Please use this identifier to cite or link to this item: https://doi.org/10.1007/s10886-005-1344-y
DC FieldValue
dc.titleInfluence of diet-related chemical cues from predators on the hatching of egg-carrying spiders
dc.contributor.authorLi, D.
dc.contributor.authorJackson, R.R.
dc.date.accessioned2014-10-27T08:31:37Z
dc.date.available2014-10-27T08:31:37Z
dc.date.issued2005-02
dc.identifier.citationLi, D., Jackson, R.R. (2005-02). Influence of diet-related chemical cues from predators on the hatching of egg-carrying spiders. Journal of Chemical Ecology 31 (2) : 333-342. ScholarBank@NUS Repository. https://doi.org/10.1007/s10886-005-1344-y
dc.identifier.issn00980331
dc.identifier.urihttp://scholarbank.nus.edu.sg/handle/10635/100927
dc.description.abstractPrevious studies have shown that animals may make adaptive adjustments in response to chemical cues from predators, but hatching responses to diet-related chemical cues from predators have not been previously demonstrated. In the system studied here, the predator is an araneophagic jumping spider (Salticidae), Portia labiata, and the prey organism is a subsocial spitting spider, Scytodes pallida (Scytodidae). The spitting spider carries its eggs in its chelicerae, and carrying eggs is known to make it more vulnerable to predators. It is also known from an earlier study that the prior diet of the predator alters how dangerous the individual predator is to the spitting spider. In the experiments reported here, incubation time was shorter when volatile cues from the predator were present and longer in control tests when no chemical cues from the predator were present. The previous predator's diet also influenced incubation time: when in the presence of volatile cues from individuals of P. labiata that had previously fed on individuals of S. pallida, incubation time was shorter than when in the presence of volatile cues from individuals of P. labiatathat had been feeding instead on house flies. © 2005 Springer Science+Business Media, Inc.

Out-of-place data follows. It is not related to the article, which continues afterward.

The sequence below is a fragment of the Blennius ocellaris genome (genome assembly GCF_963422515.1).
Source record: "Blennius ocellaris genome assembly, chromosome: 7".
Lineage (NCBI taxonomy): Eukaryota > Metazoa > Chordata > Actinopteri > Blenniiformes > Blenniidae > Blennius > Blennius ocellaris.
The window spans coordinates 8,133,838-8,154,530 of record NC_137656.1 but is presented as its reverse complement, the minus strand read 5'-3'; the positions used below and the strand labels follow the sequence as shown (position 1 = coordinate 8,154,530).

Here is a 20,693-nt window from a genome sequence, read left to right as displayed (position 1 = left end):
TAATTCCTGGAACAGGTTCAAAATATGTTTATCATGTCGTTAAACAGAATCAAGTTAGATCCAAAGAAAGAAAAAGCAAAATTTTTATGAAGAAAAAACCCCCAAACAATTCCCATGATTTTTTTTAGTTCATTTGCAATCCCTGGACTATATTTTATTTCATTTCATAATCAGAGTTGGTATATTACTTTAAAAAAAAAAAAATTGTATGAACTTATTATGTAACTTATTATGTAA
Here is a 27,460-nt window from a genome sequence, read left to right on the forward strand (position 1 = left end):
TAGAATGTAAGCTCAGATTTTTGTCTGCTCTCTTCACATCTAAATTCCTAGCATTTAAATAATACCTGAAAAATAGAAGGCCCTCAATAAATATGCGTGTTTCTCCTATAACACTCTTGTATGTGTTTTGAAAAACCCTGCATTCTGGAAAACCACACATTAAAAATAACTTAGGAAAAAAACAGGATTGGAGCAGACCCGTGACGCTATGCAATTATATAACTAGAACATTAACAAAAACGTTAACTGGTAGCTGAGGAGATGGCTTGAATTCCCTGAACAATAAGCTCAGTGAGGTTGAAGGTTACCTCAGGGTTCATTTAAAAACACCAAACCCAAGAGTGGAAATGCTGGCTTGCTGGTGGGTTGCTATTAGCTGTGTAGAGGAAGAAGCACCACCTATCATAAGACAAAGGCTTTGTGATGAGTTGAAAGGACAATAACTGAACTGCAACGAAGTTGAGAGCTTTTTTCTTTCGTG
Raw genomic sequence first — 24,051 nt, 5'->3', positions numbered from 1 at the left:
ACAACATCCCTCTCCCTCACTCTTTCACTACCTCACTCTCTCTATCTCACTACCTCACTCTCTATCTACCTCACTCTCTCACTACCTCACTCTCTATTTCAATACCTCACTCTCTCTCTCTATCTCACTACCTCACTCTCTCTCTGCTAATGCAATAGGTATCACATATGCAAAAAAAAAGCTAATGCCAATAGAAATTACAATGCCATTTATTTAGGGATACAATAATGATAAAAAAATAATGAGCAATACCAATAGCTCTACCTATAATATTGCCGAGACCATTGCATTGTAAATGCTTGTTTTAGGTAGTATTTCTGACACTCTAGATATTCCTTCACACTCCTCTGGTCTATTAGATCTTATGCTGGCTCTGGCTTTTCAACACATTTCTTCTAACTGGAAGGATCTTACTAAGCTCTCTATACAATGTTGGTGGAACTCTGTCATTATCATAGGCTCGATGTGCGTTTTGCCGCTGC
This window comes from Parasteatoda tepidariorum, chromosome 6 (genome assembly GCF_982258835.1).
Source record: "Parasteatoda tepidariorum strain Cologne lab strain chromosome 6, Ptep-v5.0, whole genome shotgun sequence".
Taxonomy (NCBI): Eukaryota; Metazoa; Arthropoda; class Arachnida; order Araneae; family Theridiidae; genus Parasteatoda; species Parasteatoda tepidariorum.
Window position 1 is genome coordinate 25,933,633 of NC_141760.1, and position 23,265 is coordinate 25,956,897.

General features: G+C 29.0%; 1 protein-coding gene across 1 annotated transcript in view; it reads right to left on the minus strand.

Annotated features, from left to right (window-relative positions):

dc.description.urihttp://libproxy1.nus.edu.sg/login?url=http://dx.doi.org/10.1007/s10886-005-1344-y
dc.sourceScopus
dc.subjectAnti-predator defence
dc.subjectAssessment
dc.subjectChemical cues
dc.subjectHatching strategies
dc.subjectPortia labiata
dc.subjectPredation
dc.subjectScytodes pallida
dc.subjectSpiders
dc.typeArticle
dc.contributor.departmentBIOLOGICAL SCIENCES
dc.description.doi10.1007/s10886-005-1344-y
dc.description.sourcetitleJournal of Chemical Ecology
dc.description.volume31
dc.description.issue2
dc.description.page333-342
dc.description.codenJCECD
dc.identifier.isiut000227444700008
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